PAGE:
Masood, Maliha 1972–
Masood, Maliha 1972–
Home—Kirkland, WA. E-mail—[email protected]
Worked as an information technology research analyst; International Crisis Group, Pakistan, specialist in conflict resolution. Founder of Diwaan: Dialogue on Islam (nonprofit).
Jack Straw award in creative nonfiction.
In the Middle of the East: A Muslim-American Woman's Odyssey from Cairo to Istanbul (memoir), Cune Press (Seattle, WA), 2005, published as Zaatar Days, Henna Nights: Adventures, Dreams, and Destinations across the Middle East, Seal Press (Emeryville, CA), 2006.
Author of the short play Three's Company, produced at the South Asian Theater Festival, NJ, 2007; co-writer of Nazrah: A Muslim Woman's Perspective, a documentary in which she also appears; work represented in anthologies, including The Veil: Women Writers on Its History, Lore and Politics; Voices of Resistance: Muslim Women on War, Faith and Sexuality; Waking Up American; and Bare Your Soul: A Thinking Girls's Guide to Spirituality; contributor to periodicals, including Asia Times and Al-Ahram Weekly.
Maliha Masood was born in Pakistan of Indian parents and immigrated to the United States with her family when she was a child. Seattle, Washington, became her new home. She attended the University of Washington and spent six years working as an information technology research analyst. Bored and feeling unfulfilled, she handed in her resignation and embarked on a trip to Europe and the Middle East. She bought a one-way trip to Paris, trekked through Europe for six months, then arrived in Cairo, Egypt, in September, 2000.
Zaatar Days, Henna Nights: Adventures, Dreams, and Destinations across the Middle East chronicles this period, during which Masood traveled through Egypt, Jordan, Syria, Lebanon, and Turkey, and comments on what it meant to be a female traveling alone. She began her journey at the height of Arab-Israeli tensions and returned to the United States ten days before the events of September 11, 2001.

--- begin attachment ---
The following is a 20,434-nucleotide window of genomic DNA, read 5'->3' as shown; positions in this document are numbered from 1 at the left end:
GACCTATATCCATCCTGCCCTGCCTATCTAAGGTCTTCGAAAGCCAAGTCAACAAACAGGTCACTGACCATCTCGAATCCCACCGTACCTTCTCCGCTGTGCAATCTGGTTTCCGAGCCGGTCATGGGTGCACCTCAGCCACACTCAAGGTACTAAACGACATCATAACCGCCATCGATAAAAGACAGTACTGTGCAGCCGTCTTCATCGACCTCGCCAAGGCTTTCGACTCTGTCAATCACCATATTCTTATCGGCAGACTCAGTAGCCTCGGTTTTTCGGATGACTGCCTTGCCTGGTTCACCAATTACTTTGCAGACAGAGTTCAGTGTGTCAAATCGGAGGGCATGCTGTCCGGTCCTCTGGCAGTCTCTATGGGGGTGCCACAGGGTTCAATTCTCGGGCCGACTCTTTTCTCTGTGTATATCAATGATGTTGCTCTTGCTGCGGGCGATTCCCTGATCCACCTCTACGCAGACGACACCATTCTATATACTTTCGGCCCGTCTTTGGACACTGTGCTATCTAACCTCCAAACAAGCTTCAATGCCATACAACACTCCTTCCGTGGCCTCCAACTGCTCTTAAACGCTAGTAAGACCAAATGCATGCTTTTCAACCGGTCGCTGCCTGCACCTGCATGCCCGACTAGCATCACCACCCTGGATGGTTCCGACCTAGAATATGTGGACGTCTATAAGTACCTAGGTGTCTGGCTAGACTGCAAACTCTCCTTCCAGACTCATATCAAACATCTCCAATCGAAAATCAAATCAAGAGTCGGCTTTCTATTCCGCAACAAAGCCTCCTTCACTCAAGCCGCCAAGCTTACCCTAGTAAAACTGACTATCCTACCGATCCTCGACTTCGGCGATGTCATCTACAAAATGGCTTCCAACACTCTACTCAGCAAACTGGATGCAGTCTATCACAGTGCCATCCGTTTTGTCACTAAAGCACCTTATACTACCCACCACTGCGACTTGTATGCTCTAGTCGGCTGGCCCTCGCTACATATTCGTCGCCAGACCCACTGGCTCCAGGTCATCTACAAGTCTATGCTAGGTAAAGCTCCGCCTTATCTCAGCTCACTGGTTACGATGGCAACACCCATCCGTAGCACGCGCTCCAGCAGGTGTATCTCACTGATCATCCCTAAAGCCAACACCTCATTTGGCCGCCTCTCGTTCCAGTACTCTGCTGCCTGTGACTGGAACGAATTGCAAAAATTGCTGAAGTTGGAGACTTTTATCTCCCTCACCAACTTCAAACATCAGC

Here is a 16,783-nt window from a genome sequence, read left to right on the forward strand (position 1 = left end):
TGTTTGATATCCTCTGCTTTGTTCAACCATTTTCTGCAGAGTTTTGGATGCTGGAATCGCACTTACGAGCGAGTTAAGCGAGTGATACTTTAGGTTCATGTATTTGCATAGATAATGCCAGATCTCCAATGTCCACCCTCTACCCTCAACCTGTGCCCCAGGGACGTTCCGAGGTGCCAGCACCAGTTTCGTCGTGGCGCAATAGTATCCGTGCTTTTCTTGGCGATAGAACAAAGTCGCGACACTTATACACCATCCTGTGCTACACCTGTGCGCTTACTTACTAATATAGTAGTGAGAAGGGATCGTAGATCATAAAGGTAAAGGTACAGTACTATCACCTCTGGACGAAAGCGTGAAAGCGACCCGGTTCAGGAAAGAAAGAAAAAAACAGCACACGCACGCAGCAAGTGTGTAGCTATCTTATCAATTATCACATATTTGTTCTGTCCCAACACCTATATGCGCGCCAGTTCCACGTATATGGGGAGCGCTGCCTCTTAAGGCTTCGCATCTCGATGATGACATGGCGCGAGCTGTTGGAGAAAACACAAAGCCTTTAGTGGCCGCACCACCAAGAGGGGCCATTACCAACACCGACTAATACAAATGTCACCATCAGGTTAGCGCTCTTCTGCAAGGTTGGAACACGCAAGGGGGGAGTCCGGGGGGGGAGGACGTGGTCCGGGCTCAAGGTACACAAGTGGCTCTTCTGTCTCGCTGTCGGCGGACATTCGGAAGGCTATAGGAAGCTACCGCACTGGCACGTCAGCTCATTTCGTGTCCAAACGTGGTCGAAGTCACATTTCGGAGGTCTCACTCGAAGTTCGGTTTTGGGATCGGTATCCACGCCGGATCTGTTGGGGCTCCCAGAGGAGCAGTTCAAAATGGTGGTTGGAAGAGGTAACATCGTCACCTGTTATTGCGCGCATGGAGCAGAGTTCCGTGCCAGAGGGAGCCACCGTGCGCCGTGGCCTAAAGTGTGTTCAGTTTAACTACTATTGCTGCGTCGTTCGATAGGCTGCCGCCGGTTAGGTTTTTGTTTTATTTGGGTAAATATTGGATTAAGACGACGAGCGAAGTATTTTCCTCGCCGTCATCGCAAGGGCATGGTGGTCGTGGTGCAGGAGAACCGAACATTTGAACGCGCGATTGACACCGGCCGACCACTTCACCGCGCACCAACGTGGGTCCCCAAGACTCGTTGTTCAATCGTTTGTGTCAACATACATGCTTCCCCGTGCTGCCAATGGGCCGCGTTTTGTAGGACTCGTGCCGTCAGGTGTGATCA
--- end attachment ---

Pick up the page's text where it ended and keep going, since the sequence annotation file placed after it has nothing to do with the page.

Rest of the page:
Although her appearance helped her to blend in, her unfamiliarity with the various religious, geographic, and cultural groups into which she tried to assimilate sometimes prevented complete acceptance. Because of her lack of full understanding, she at one point gave the impression that she wanted to marry a man with one wife and was also suspected of being a spy.
In reviewing the memoir for the Perceptive Travel Web site, Anastasia M. Ashman wrote: "These aren't just travel hijinks. Masood's battle for self-knowledge promises to be life-long, and current affairs only compound it."
BIOGRAPHICAL AND CRITICAL SOURCES:
Masood, Maliha, Zaatar Days, Henna Nights: Adventures, Dreams, and Destinations across the Middle East, Seal Press (Emeryville, CA), 2006.
Library Journal, February 1, 2007, Elizabeth Connor, review of Zaatar Days, Henna Nights, p. 89.
Seattle Times, May 12, 2007, "Middle Eastern Travels Inspire a Book, a Life," interview.
Daily (University of Washington), http://www.thedaily.washington.edu/ (April 10, 2007), A.J. Yoon, "Memoirs of the Middle East," interview.
Jack Straw Productions,http://www.jackstraw.org/ (September 30, 2007), "2005 Writers Forum: Maliha Masood with Curator John Mifsud," interview.
Levantine Cultural Centre Web site,http://www.levantinecenter.org/ (April 26, 2007), review of Zaatar Days, Henna Nights.
Maliha Masood Home Page,http://www.maliha-masood.com (September 30, 2007).
Perceptive Travel,http://www.perceptivetravel.com/ (September 30, 2007), Anastasia M. Ashman, review of Zaatar Days, Henna Nights.